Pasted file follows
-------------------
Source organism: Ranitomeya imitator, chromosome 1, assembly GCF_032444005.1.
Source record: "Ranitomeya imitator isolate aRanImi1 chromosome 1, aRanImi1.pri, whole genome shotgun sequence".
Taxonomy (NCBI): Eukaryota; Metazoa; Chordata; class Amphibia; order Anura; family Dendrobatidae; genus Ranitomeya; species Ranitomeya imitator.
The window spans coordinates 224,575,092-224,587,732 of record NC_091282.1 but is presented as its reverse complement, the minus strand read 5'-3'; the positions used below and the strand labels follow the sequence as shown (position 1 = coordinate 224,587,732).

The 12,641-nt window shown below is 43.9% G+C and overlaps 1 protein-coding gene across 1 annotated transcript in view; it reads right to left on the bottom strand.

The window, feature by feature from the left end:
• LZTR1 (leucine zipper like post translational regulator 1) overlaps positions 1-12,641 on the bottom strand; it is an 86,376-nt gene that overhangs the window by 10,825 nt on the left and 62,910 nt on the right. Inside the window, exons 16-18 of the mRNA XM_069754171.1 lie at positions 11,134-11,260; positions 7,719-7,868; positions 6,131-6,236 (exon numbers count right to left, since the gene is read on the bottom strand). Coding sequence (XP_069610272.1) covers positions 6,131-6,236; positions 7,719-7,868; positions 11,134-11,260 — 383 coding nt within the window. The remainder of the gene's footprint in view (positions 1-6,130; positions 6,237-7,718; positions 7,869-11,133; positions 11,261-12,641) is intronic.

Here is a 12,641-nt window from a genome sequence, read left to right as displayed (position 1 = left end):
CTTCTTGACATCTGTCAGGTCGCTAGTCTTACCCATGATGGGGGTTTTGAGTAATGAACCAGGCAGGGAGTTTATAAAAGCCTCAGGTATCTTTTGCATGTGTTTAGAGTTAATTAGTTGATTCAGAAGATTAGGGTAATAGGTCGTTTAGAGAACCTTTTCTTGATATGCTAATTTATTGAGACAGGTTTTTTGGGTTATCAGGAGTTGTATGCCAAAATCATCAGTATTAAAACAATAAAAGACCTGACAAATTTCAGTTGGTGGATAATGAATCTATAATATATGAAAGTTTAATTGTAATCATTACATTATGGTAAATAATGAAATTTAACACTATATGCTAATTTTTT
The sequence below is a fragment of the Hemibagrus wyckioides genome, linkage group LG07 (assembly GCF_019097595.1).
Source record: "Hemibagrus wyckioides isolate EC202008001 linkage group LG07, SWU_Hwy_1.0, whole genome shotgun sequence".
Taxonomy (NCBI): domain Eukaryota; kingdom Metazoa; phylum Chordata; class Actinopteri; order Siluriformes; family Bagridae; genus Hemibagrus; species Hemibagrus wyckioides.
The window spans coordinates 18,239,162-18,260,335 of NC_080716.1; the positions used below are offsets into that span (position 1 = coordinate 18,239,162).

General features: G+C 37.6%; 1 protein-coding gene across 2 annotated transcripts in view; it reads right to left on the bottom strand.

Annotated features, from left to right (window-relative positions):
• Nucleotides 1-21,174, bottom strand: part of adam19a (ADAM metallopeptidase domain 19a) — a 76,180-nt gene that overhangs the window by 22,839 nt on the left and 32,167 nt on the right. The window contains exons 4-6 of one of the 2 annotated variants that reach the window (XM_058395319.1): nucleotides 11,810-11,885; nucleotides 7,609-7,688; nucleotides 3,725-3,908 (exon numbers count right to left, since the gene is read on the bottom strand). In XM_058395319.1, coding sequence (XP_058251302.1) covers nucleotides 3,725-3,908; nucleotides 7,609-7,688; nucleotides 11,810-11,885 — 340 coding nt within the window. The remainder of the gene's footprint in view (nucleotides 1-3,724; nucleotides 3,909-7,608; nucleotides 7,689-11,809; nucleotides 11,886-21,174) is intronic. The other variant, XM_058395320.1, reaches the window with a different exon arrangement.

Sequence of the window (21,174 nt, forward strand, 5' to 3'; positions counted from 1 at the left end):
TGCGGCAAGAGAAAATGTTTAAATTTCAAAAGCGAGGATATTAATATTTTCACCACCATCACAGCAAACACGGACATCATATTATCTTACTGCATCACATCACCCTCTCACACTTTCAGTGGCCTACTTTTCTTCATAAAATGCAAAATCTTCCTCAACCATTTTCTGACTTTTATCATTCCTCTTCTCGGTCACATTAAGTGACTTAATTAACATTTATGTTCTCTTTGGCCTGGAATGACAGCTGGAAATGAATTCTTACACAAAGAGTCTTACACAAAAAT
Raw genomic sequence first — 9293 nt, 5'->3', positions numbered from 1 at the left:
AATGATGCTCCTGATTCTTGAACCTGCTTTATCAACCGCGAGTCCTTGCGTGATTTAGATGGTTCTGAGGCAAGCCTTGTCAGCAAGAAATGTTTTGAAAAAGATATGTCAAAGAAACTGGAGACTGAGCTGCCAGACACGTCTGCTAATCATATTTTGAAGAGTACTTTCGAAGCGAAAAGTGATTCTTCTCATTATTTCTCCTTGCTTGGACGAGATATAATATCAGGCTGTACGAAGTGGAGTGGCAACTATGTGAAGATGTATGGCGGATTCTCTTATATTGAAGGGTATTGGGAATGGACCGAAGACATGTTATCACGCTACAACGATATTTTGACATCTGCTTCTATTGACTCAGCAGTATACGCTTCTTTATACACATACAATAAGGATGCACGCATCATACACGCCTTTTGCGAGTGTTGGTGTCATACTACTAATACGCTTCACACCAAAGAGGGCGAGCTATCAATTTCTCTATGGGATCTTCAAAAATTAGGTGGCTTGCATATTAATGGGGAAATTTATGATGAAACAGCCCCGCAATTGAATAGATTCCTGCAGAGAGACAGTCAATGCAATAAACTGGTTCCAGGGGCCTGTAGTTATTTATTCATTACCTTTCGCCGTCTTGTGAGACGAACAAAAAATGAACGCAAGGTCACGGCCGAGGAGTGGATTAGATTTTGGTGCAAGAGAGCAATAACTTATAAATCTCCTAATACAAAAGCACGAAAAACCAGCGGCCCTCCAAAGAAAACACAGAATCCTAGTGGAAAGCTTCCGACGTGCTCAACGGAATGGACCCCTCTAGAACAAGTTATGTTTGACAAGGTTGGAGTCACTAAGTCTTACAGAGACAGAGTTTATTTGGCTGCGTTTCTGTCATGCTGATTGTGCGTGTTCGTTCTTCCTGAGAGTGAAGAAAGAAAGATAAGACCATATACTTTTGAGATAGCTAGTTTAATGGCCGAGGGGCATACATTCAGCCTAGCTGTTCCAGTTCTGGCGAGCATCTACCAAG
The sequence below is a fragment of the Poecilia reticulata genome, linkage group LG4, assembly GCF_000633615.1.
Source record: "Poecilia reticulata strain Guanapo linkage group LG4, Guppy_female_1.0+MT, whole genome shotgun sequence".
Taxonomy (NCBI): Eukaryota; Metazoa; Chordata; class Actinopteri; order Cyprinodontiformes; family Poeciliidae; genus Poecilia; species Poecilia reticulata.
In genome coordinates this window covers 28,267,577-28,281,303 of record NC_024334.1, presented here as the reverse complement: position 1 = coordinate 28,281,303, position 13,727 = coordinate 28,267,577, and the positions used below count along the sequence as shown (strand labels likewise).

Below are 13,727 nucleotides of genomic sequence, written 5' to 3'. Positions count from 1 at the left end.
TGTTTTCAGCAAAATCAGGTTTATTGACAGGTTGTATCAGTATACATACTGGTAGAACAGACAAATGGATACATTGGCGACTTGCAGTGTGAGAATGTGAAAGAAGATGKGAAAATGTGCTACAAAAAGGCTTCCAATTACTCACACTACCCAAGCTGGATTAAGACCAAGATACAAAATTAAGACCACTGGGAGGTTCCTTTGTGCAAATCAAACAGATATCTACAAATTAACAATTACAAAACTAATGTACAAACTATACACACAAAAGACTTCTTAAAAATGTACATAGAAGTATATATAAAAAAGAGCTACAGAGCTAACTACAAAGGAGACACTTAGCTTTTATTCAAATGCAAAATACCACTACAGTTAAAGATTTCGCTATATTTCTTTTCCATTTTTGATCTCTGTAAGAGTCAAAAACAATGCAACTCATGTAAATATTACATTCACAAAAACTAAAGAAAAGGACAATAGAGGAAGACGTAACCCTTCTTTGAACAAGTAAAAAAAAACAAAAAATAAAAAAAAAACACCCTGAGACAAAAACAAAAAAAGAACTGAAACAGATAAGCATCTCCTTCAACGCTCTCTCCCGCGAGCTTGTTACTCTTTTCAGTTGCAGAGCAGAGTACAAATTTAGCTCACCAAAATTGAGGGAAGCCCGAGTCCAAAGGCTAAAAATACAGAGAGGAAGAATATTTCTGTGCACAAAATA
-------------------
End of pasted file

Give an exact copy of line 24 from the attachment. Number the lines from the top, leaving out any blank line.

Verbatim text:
In genome coordinates this window covers 28,267,577-28,281,303 of record NC_024334.1, presented here as the reverse complement: position 1 = coordinate 28,281,303, position 13,727 = coordinate 28,267,577, and the positions used below count along the sequence as shown (strand labels likewise).